My 12 in 12 Challenge – April – Historical Novels – Book 10

I have absolutely no idea where I got my tenth book of this month’s 12 in 12 Challenge from. The book is The Stranger’s Child by Alan Hollinghurst and I found a paperback copy of this on my to-be-read bookcase when I was looking for historical novels to fulfil this month’s challenge. I have no idea how long I have had it or where it came from or even why I acquired it but I am so glad that I did. I found this book compelling reading.

The book starts in 1913 when one young man, George, brings his friend from university home to meet his family. Cecil Vallance is a poet and heir to a title and he dazzles George and his sister Daphne, eventually writing her a poem that will become his best known work. The book then moves on in a series of sections, each moving nearer to the present. In all of them Cecil, his relationships, his poetry and his family feature and we see how the world and the family slowly reinvent the events of that summer and reinterpret Cecil’s life depending on the social conditions of the time.

The book centres on the artistic and literary world but it uses it to explore all sorts of issues that have arisen during that period – the attitude to gay sex, the place of women, the legacy of the wars, and the commodification of culture and celebrity. There are no flashbacks so that each time that you move on to a new section the author has to let you know what has happened to the characters you have got to know previously and also introduce new ones. I found this easy to follow and had no problems with keeping up with the relationships and events.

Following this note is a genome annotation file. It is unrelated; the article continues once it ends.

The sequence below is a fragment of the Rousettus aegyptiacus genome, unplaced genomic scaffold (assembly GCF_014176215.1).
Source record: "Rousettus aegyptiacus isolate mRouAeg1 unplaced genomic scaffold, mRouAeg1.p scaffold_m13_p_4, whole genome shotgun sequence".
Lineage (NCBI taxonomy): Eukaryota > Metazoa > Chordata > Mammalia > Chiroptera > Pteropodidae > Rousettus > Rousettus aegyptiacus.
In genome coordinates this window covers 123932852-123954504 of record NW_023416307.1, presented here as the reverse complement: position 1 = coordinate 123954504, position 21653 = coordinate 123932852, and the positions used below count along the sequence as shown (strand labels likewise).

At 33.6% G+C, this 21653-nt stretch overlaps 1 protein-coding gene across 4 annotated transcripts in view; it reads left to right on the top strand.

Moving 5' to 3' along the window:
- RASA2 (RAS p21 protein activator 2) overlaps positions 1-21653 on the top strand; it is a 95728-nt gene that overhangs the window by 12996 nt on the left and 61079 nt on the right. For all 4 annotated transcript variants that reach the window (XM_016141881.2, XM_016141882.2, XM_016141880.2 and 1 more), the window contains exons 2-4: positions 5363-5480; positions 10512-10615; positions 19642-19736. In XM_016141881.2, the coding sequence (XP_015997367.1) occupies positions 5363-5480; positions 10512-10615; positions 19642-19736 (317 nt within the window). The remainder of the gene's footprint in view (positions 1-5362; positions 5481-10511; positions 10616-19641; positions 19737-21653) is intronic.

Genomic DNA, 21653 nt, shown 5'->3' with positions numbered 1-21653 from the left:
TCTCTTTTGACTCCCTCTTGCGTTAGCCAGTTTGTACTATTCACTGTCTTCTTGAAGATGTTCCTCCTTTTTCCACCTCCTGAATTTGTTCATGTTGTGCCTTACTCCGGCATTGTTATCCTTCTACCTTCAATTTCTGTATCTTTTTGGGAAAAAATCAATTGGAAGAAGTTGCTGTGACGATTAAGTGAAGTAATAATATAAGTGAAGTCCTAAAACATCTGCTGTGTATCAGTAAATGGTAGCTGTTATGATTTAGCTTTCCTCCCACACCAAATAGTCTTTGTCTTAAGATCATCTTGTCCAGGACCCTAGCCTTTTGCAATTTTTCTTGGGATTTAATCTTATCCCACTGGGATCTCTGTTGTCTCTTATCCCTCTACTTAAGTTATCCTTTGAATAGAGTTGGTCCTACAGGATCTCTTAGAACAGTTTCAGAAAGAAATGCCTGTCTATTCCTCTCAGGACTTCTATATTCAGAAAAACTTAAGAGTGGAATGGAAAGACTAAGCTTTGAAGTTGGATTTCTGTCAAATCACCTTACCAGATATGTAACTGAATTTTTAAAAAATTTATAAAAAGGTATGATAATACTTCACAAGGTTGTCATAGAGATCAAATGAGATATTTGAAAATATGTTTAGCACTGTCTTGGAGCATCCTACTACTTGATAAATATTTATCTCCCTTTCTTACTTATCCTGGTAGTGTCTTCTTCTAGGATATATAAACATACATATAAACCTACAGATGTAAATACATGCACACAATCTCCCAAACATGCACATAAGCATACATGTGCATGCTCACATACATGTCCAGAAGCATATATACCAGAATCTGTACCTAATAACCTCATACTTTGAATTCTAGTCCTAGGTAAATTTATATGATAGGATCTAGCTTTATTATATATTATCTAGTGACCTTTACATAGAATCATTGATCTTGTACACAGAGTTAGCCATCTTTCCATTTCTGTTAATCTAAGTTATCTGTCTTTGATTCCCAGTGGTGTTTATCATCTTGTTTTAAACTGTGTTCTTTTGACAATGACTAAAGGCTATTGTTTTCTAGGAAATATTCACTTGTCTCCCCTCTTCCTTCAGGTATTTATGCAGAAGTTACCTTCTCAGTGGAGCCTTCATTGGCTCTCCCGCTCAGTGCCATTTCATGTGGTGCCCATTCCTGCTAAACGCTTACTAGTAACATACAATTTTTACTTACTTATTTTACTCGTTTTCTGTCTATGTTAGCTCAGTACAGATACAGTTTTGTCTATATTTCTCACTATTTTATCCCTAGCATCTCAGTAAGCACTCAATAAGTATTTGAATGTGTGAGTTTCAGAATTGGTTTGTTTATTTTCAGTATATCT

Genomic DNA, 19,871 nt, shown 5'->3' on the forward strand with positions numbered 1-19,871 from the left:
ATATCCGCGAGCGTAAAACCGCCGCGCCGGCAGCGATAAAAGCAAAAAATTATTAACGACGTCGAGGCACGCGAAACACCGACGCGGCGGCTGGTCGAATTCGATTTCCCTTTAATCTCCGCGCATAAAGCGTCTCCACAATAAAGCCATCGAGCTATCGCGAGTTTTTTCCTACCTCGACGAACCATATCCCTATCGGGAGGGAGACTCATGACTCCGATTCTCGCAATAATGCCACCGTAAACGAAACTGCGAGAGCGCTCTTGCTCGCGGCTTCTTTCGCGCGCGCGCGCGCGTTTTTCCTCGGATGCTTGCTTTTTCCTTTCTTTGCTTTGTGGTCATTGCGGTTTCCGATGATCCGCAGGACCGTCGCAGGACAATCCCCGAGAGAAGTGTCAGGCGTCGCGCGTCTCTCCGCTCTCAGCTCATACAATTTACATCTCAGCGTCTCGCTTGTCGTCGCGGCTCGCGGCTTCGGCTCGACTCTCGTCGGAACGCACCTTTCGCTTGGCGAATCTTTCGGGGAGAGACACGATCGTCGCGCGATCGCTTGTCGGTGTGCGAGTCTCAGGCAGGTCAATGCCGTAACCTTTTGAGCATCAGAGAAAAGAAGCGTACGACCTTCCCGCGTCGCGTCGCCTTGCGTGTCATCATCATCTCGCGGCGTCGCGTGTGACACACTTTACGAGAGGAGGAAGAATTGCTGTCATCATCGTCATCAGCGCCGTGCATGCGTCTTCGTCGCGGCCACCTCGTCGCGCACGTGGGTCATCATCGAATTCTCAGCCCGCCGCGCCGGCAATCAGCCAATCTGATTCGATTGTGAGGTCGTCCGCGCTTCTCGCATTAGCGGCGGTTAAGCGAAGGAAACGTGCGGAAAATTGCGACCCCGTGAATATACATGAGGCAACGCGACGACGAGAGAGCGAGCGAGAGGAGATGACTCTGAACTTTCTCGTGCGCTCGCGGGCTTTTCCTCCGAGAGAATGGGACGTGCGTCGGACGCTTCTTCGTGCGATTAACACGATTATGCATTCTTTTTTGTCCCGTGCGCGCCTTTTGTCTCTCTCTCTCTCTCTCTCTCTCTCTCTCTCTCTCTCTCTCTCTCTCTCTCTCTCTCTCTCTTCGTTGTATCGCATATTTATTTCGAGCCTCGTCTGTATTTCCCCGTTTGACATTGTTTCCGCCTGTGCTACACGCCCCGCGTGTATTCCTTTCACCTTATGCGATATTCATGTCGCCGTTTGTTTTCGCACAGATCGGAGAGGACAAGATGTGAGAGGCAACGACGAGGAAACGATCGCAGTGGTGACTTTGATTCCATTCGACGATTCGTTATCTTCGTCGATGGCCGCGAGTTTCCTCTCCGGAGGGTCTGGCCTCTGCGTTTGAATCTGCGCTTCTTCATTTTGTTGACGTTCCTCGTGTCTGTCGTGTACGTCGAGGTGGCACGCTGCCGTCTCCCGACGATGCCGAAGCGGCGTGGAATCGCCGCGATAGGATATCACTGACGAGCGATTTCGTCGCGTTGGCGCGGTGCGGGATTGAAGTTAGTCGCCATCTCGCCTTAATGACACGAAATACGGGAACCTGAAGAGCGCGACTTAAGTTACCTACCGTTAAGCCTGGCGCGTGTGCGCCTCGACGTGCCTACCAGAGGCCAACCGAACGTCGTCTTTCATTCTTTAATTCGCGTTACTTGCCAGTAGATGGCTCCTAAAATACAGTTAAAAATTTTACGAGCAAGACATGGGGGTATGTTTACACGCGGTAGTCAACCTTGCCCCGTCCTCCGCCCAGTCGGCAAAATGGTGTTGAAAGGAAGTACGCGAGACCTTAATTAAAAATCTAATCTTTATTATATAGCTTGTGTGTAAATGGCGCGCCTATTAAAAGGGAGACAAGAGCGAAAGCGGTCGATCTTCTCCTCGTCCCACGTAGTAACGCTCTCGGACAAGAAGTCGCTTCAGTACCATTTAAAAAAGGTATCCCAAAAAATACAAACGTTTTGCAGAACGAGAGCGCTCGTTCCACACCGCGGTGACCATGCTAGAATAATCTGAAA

The book also shows how different viewpoints and additional knowledge can change your view of people. One person will reveal that someone has had a traumatic war and then we can see why he behaves as he does. Another will reveal that a character has been found to be less than honest and then we will have to re-evaluate their motives. Lots of people have secrets, some of which the reader knows but the characters don’t, and many of these are not revealed by the end of the book. The message of this novel is that we don’t really know anybody and that our views about people will change as we know more about them or as our life changes. I found my opinion of characters changing as the book progressed.

The author has kept the major events of the century out of the narrative so we meet people before and after wars but not during them. The sections usually take place over a few days and often at gatherings of characters.

The book is beautifully written and cleverly put together. I found it was gripping and I was very invested in knowing more about the characters. An excellent read.